Running the gamut with ten self-contained stories of deep inner reflection, Nick Dittmeier & the Sawduster’s new album, All Damn Day is a sturdy collection of authentic, blue-collared Americana. More than the usual drone of love and loss, Dittmeier’s colorful songwriting pervades every inch of the LP with a meticulously-woven, straight-shooting life story. It’s music that feels like an earnest living room conversation set to a soundtrack, each character represented blooming to life in vivid color almost tangibly before intent listeners’ eyes. In between are melodies and rhythms crafted evenhandedly with sincerity and passion. Like the dog on All Damn Day’s cover, Dittmeier and the crew are no strangers to handling things head on. They are approaching their art with a no-frills approach that sets meaning at the forefront, but alongside a well-rounded, ebullient musical performance while they’re at it, laden with soul.
The Kentucky quartet’s sun-washed and reflective, yet forward-looking new album is set to release on 26 October. It can be pre-ordered digitally or physically on Dittmeier & the Sawduster’s Bandcamp page. Ahead of time, Dittmeier shares the following statement with PopMatters readers.
“We recorded this music over the course of nine months in a farmhouse in the middle of a cornfield in Central Indiana. Our two producers Jason McCulley and Ryan Koch took a labored approach to the album, and we took our time and didn’t watch the clock. Every other album I’ve ever made was structured around time management. The other thing we did differently was our approach to editing song structures. Anything that was not absolutely imperative to get to the hooks or story was deleted. We really wanted to make the choruses count.”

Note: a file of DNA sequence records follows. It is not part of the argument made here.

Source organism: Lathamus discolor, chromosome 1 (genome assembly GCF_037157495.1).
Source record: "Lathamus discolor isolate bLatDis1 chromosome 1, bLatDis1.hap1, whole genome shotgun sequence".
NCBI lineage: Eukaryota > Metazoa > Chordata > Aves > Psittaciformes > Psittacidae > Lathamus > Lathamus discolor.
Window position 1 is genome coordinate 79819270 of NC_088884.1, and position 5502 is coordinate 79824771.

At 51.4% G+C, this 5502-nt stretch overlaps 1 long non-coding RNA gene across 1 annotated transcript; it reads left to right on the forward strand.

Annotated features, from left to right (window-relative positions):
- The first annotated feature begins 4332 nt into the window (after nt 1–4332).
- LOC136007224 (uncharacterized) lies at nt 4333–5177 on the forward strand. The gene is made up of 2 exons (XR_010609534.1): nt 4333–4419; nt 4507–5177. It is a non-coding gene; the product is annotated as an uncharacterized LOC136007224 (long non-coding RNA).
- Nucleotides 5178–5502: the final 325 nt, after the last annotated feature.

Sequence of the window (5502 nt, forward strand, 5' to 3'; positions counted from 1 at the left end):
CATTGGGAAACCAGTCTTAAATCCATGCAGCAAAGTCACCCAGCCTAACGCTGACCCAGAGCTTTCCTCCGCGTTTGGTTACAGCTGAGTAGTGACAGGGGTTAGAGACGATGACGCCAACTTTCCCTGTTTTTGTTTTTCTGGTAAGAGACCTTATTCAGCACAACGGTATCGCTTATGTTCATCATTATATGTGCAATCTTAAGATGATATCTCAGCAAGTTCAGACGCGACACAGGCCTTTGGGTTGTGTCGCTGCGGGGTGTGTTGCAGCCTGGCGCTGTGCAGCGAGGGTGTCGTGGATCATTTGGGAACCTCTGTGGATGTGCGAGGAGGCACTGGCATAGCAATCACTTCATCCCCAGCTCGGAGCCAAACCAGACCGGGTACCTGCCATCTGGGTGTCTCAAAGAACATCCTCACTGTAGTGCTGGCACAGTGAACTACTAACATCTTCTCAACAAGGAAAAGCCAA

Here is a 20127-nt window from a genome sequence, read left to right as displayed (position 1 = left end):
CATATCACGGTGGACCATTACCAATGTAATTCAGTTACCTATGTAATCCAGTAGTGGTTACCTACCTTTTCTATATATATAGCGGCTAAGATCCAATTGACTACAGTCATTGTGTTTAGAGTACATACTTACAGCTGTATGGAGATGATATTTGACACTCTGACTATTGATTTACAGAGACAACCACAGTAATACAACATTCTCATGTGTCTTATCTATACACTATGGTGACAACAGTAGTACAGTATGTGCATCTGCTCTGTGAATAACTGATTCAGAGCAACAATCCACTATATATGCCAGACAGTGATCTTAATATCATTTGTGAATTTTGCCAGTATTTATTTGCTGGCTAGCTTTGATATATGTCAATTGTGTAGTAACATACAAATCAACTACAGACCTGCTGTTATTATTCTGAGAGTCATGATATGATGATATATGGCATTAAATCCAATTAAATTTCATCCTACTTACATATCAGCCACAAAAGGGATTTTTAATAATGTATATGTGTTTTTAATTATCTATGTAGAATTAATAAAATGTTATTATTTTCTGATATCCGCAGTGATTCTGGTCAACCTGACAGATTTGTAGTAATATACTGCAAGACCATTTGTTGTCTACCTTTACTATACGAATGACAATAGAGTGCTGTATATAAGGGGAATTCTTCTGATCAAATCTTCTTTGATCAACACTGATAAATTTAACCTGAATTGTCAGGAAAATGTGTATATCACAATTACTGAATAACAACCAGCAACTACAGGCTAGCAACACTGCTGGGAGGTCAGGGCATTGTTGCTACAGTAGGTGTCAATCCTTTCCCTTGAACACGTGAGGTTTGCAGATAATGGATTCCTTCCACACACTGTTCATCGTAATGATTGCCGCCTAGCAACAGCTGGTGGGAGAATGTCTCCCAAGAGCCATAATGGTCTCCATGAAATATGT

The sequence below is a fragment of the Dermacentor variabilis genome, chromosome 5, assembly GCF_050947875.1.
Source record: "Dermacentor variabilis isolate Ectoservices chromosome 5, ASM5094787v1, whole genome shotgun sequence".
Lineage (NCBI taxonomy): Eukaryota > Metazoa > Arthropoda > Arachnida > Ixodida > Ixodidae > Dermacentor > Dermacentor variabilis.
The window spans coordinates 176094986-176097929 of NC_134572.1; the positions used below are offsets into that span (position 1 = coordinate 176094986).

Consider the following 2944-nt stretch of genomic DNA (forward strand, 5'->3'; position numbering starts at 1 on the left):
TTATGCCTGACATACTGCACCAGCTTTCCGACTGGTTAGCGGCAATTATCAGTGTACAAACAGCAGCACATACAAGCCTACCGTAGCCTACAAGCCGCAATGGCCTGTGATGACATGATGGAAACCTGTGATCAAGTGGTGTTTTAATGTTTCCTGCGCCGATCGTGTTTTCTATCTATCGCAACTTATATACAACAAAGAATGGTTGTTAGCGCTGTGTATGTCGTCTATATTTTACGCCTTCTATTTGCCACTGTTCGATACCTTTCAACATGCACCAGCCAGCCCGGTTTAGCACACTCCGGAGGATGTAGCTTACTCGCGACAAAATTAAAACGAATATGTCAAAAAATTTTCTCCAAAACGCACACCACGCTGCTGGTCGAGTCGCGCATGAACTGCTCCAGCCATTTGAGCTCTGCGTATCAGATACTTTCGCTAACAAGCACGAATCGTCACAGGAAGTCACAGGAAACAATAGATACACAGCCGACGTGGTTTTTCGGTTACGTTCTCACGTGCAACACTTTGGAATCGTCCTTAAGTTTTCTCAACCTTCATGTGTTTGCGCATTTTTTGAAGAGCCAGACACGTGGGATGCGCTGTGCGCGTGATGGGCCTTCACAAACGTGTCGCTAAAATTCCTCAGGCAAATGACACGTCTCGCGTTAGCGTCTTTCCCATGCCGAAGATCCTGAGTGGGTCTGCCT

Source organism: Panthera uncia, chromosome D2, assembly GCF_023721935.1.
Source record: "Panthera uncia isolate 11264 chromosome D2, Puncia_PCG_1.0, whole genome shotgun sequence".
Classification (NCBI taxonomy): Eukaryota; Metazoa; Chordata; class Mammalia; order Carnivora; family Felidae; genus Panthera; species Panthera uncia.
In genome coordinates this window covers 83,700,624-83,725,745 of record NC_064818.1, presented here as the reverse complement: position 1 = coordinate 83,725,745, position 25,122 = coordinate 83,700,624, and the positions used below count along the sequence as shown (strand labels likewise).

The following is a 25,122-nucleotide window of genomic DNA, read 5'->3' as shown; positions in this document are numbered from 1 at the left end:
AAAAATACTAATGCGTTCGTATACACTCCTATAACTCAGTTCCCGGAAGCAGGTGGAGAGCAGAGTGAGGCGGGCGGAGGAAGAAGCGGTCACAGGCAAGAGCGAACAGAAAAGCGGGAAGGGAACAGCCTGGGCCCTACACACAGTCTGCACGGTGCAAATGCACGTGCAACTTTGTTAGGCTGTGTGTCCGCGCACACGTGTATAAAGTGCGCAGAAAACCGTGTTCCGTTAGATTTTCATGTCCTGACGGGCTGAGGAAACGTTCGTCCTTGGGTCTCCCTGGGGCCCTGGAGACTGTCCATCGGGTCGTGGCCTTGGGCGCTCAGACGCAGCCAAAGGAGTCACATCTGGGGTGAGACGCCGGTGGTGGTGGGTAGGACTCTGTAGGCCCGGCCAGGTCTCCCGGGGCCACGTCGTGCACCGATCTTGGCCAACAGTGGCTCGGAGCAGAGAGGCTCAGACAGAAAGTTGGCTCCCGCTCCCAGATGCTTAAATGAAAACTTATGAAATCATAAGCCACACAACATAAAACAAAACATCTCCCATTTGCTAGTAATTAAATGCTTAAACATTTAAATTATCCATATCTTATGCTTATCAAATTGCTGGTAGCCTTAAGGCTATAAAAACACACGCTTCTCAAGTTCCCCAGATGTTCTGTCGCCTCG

“Of course, all of my favorite songwriters inspire the general outline of my ideas. But I drew a lot of inspiration from literature, not to sound pretentious. I’ve always been an avid reader, but for some reason, I don’t really read fiction. My wife asked me why I never do because she reads a lot too, so I started exploring stuff I hadn’t really visited as an adult. I started to see how that could relate to my songwriting. Authors like Steinbeck, Vonnegut, Roald Dahl, etc. beeline their words to very simple points, and I tried to do that with stories in the songs.”
“Funny story from when we were recording – the family who owned the farm we were on had a small farmer’s market in the same lot as the studio. It was early fall, so they had mums, corn, whatever and they had an honor system set up so if no one was present in the stand people were advised just to leave money. I guess some people weren’t comfortable with that, so we got interrupted a few times by people coming over to the studio and trying to pay for their produce.”